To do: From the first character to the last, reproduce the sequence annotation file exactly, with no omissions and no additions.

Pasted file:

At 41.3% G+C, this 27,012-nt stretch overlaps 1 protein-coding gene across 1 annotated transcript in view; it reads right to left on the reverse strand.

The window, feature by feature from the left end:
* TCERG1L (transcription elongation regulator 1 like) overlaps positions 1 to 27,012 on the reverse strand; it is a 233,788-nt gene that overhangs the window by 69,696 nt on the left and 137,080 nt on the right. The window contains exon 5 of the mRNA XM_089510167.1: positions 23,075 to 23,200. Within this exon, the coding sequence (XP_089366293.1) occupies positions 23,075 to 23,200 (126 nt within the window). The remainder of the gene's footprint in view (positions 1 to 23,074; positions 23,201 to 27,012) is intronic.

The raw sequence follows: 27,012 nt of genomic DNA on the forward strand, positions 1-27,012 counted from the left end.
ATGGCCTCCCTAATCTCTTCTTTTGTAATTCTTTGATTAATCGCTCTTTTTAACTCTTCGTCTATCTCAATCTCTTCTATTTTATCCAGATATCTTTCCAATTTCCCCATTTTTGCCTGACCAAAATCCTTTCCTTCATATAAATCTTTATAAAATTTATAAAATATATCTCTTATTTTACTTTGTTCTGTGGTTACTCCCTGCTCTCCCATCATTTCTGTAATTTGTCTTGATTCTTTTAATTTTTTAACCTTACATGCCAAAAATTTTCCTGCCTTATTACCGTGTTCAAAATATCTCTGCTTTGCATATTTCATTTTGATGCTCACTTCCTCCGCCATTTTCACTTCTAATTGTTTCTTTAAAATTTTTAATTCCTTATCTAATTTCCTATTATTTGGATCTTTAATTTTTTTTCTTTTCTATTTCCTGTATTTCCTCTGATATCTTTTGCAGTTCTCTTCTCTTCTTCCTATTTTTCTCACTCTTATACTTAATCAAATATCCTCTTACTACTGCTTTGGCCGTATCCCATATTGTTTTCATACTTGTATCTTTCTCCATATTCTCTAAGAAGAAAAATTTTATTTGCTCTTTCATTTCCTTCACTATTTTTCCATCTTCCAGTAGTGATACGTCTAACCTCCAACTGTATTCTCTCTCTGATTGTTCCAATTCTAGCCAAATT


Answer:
At 41.3% G+C, this 27,012-nt stretch overlaps 1 protein-coding gene across 1 annotated transcript in view; it reads right to left on the reverse strand.

The window, feature by feature from the left end:
* TCERG1L (transcription elongation regulator 1 like) overlaps positions 1 to 27,012 on the reverse strand; it is a 233,788-nt gene that overhangs the window by 69,696 nt on the left and 137,080 nt on the right. The window contains exon 5 of the mRNA XM_089510167.1: positions 23,075 to 23,200. Within this exon, the coding sequence (XP_089366293.1) occupies positions 23,075 to 23,200 (126 nt within the window). The remainder of the gene's footprint in view (positions 1 to 23,074; positions 23,201 to 27,012) is intronic.

The raw sequence follows: 27,012 nt of genomic DNA on the forward strand, positions 1-27,012 counted from the left end.
ATGGCCTCCCTAATCTCTTCTTTTGTAATTCTTTGATTAATCGCTCTTTTTAACTCTTCGTCTATCTCAATCTCTTCTATTTTATCCAGATATCTTTCCAATTTCCCCATTTTTGCCTGACCAAAATCCTTTCCTTCATATAAATCTTTATAAAATTTATAAAATATATCTCTTATTTTACTTTGTTCTGTGGTTACTCCCTGCTCTCCCATCATTTCTGTAATTTGTCTTGATTCTTTTAATTTTTTAACCTTACATGCCAAAAATTTTCCTGCCTTATTACCGTGTTCAAAATATCTCTGCTTTGCATATTTCATTTTGATGCTCACTTCCTCCGCCATTTTCACTTCTAATTGTTTCTTTAAAATTTTTAATTCCTTATCTAATTTCCTATTATTTGGATCTTTAATTTTTTTTCTTTTCTATTTCCTGTATTTCCTCTGATATCTTTTGCAGTTCTCTTCTCTTCTTCCTATTTTTCTCACTCTTATACTTAATCAAATATCCTCTTACTACTGCTTTGGCCGTATCCCATATTGTTTTCATACTTGTATCTTTCTCCATATTCTCTAAGAAGAAAAATTTTATTTGCTCTTTCATTTCCTTCACTATTTTTCCATCTTCCAGTAGTGATACGTCTAACCTCCAACTGTATTCTCTCTCTGATTGTTCCAATTCTAGCCAAATT